"Many people that do end up in interproject for any length of time just end up quitting. You go from working your ass off and giving a shit to just basically being set aside and forgotten."- An anonymous Ubisoft employee speaks to the negative aspects of being retained off-project in the company's interproject building. Laying off development staff between projects is a woefully common practice in the game industry, but keeping talent on the payroll without giving them something to do can have its own downsides. A new Kotaku report investigates one such retaining strategy at Ubisoft Montreal, which maintains an "interproject" division for housing developers who are between projects. Kotaku's sources paint interproject as a sort of company-funded holding pen where developers mostly goof off between bouts of pitching in to work on company projects and applying for a position on another Ubisoft development team. "If you can get on another project quickly then it's like a little mini-vacation," one source told Kotaku. "You go there, hang out, and then move on." However, another source characterized being assigned to the division as "one of the most depressing things that can happen;" multiple sources characterized interproject life as drab and unsettling, with some developers reportedly spending months there unsuccessfully seeking new positions within the company before being terminated. While a Human Resources VP at Ubisoft Montreal confirmed the existence of interproject to Kotaku and claimed it was a standard practice for large-scale companies, we struggle to think of similar programs. If you or someone you know has worked for a company that practices similar talent retainment strategies, we encourage you to email Gamasutra to tell your story in confidence. The full report, which cites multiple sources and goes into much greater detail about the nature of Ubisoft Montreal's interproject division, can be read over on Kotaku.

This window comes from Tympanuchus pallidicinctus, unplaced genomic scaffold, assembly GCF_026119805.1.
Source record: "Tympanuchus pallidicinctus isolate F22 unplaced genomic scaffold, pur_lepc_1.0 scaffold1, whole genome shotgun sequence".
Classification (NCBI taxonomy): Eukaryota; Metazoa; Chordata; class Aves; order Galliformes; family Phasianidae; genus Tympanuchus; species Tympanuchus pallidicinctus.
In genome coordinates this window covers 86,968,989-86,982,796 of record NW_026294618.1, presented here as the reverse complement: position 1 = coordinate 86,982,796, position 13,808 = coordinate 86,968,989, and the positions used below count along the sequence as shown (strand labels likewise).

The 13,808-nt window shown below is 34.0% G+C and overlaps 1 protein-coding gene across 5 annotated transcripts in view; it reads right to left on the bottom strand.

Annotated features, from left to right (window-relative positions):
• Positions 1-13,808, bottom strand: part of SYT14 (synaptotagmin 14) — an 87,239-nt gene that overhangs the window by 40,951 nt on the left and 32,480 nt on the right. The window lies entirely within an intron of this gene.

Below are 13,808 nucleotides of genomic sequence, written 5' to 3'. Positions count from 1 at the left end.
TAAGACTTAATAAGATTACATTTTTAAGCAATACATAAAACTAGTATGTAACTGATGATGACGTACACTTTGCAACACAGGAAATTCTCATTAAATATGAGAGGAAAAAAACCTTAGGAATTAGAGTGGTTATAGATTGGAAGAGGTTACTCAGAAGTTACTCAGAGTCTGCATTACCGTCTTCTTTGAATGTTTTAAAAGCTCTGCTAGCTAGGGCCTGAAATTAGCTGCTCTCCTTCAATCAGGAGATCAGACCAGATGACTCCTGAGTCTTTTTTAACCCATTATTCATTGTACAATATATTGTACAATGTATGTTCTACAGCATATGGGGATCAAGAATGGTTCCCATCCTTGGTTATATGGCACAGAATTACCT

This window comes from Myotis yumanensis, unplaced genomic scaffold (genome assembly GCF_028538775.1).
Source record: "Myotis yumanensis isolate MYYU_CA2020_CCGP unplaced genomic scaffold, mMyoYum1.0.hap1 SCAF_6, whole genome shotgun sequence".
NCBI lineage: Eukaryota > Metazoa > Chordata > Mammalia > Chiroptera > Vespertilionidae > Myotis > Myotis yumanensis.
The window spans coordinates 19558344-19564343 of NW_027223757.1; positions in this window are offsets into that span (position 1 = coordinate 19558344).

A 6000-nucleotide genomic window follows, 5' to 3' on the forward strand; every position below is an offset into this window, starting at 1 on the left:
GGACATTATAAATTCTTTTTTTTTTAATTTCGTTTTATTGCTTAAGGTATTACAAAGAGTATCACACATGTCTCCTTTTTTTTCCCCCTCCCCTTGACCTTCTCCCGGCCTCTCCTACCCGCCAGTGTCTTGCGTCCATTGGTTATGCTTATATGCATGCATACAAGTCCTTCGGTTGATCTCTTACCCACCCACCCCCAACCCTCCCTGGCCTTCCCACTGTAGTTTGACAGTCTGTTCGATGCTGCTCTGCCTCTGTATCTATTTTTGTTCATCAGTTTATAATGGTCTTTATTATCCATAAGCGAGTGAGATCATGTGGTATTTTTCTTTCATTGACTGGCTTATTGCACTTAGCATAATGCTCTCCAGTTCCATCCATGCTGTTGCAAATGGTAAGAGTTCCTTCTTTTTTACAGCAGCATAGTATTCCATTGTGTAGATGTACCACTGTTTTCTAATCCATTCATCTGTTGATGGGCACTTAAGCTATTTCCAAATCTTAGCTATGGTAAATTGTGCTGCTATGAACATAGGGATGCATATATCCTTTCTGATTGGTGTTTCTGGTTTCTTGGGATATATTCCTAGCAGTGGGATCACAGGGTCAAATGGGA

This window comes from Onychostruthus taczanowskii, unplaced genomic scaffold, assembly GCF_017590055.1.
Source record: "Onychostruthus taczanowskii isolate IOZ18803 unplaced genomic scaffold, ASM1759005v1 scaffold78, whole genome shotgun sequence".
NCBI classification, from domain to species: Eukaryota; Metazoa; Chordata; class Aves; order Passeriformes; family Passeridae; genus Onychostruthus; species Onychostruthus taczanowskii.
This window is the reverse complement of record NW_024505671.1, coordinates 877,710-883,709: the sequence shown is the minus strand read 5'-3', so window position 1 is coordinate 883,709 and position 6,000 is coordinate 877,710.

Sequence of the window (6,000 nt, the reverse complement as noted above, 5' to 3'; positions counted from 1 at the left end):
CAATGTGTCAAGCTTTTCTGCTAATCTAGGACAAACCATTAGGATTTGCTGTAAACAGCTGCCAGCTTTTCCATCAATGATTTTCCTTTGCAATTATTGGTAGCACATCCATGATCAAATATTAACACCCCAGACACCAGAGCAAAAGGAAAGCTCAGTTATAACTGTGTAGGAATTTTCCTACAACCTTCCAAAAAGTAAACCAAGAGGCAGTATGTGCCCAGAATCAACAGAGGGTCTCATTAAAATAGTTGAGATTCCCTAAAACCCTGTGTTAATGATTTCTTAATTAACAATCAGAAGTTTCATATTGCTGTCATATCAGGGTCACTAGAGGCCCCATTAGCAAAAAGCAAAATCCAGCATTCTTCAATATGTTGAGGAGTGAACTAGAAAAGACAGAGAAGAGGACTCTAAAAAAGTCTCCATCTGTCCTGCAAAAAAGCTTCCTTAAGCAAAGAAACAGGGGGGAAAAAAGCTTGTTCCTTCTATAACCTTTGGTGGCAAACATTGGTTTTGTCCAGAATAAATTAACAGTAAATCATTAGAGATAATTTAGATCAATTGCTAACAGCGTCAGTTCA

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New report looks inside Ubisoft's little-known 'interproject'
Laying off development staff between projects is a woefully common practice in the game industry, but Kotaku has found that Ubisoft Montreal's efforts to keep talent on the payroll can have its own downsides.